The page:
A review and analysis on theory of narrative in social movements . Essay Example
Running Head: А RЕVIЕW АND АNАLYSIS ОN THЕОRY ОF NАRRАTIVЕ IN SОСIАL MОVЕMЕNTS.
Activists are influential part of society and this can be attributed to the power of a good story. Activists may be politicians, religious leaders, advertisers who have the ability to move people to specific actions. Activists use stories to influence people to change their status quo and embrace change. The power held by stories is not only in the massage itself but also in the ability to draw peoples’ attention. True practical applicability and ability of conviction to relate to the story also draws people to action. Apart from this, ability to tell a good story is based on the norms and values of the story itself. An analysis of stories told within movements can help people understand the constraints that activists face. This is common when applying stories in cultural contexts that may conflict with different institutions. In their narrations, activists challenge cultural norms and values that may work against them. Just like other individuals, they are risk averse and try to evaluate cultural norms before they decide whether or not to defy them. Critical evaluation of story telling in social movements can help understand why activist sometimes succeed and others fail in light of cultural diversification (Polletta, 2000, p. 1). This article reviews and analyses the theory of story telling in social movements by activists.
Why use stories?
The concepts of ideology, identity speechifying, belief and communication have all been cited as the roles culture plays in social movements. In social movements, frames are sets of beliefs that give meaning to and explain events in a manner that can move people and gain support and demobilize oppositions. In social movements there are frames used to drum up support, recruit new members, condemn opponents, and maintain coherence. In social movements, successful frames give the groups a sense of identity and collective efficiency. The success of frames is dependent on the features of the frames themselves and those of the specific group. Frames that are consistently clear and coherent have more persuasive power than those that that lack these attributes. Motivational, analytical and problem solving should be interconnected comprehensively to support the course of the social movement. Such frames should also be in consistence to what members, followers or audiences perceive to be correct. For frames to be effective to a specific audience, they should be held with at most importance and strongly held therein. This means that they should relate to the everyday experiences that people can associate with. Additionally they should be in line with popular beliefs, myths and folktale associated with a given culture (Polletta, 2000, p. 4).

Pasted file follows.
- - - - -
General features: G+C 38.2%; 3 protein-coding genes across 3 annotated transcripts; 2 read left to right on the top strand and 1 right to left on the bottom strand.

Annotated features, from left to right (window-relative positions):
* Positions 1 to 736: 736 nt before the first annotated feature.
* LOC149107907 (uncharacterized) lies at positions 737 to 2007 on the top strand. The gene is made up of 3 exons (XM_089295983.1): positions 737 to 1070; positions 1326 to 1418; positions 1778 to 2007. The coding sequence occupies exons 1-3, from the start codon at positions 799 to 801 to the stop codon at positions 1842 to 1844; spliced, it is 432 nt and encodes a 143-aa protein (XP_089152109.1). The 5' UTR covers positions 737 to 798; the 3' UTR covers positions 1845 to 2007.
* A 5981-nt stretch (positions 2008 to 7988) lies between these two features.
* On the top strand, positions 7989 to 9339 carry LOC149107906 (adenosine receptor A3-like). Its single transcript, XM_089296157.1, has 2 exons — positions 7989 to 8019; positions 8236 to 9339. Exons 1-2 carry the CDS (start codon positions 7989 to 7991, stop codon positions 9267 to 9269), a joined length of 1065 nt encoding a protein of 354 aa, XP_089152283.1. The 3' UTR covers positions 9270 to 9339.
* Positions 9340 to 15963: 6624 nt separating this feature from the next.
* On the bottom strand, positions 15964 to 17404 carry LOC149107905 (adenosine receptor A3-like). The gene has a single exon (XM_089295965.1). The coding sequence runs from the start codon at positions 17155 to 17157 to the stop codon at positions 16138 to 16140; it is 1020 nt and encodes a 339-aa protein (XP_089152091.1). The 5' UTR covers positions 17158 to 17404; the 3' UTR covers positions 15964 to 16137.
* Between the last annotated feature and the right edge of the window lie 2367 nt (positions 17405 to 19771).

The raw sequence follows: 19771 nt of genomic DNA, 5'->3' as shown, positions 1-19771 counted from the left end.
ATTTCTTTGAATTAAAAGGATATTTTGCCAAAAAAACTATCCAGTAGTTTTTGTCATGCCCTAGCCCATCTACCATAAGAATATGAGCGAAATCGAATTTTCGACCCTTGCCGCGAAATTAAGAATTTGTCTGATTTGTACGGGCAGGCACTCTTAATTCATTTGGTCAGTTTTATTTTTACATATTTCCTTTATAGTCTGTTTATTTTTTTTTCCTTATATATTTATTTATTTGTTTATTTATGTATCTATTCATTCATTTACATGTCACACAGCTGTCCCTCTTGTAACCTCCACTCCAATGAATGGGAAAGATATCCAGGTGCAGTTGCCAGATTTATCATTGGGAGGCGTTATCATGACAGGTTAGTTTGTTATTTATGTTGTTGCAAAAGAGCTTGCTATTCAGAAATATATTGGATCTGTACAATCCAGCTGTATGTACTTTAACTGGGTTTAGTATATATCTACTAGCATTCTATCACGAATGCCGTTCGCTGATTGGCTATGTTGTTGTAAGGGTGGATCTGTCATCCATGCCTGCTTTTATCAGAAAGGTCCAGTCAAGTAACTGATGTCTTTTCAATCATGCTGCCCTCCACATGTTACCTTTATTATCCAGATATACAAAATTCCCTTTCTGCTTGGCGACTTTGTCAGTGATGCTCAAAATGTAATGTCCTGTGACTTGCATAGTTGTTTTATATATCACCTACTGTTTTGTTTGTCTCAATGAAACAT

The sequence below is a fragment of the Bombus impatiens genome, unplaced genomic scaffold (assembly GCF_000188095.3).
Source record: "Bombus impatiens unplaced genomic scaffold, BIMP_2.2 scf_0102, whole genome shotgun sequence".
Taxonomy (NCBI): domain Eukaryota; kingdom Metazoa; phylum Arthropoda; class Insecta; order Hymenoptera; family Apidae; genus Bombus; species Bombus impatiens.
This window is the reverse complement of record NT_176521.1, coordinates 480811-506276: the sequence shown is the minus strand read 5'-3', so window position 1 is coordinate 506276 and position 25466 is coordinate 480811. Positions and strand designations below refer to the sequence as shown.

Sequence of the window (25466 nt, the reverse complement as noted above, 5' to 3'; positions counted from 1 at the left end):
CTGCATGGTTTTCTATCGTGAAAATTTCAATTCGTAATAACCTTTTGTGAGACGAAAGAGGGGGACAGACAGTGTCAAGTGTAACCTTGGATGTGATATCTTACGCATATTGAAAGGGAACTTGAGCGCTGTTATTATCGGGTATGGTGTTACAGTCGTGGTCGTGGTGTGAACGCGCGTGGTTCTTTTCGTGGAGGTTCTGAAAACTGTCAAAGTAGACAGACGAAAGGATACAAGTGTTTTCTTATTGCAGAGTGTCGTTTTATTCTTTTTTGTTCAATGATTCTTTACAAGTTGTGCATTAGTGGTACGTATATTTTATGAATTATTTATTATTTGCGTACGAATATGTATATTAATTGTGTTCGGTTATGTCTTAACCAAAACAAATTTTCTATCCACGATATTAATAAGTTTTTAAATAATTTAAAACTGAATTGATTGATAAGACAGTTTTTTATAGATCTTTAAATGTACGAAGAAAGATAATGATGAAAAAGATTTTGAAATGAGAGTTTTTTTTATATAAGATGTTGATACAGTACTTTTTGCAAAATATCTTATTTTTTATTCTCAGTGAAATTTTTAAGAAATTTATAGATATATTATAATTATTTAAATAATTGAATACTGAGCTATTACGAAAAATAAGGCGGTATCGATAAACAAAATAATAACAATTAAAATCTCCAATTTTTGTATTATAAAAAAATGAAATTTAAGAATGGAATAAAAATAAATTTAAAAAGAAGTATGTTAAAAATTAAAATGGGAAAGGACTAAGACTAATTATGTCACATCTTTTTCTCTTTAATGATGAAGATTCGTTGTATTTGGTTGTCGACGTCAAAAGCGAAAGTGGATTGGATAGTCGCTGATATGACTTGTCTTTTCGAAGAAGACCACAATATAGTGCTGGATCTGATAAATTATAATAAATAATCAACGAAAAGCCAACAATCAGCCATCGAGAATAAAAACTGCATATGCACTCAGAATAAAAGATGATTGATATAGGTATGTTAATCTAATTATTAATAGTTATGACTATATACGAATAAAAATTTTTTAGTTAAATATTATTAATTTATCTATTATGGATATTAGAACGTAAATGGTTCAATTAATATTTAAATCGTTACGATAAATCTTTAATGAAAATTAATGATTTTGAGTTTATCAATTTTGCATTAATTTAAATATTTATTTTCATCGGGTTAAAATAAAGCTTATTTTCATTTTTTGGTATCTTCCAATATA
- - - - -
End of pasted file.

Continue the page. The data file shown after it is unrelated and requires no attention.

Proponents of framing theorists base their arguments in accordance to the cultural stories and use them for expression. However, frames may not always work as intended by activist. Stating that effective frames are clear and coherent is debatable. This is because they have not been empirically tested to prove their viability.
It is not certain whether clear frames are more effective than indefinite ones. Frames that are consistent, problem oriented and prognostic have not been proven to work better than those that are not. It should be clearly understood how persuasion or moving people to action specifically works, other than framing theories allegedly works. It is not also clear how audiences influence frames in social movements. This is because framing efforts are for multiple and diverse movements and audiences. All frames must appeal to all these audiences which would seem to be reverberation within different movements’ members. There is also the debate of cultural significance and its relation to audiences’ experiences (Polletta, 2000, p. 7).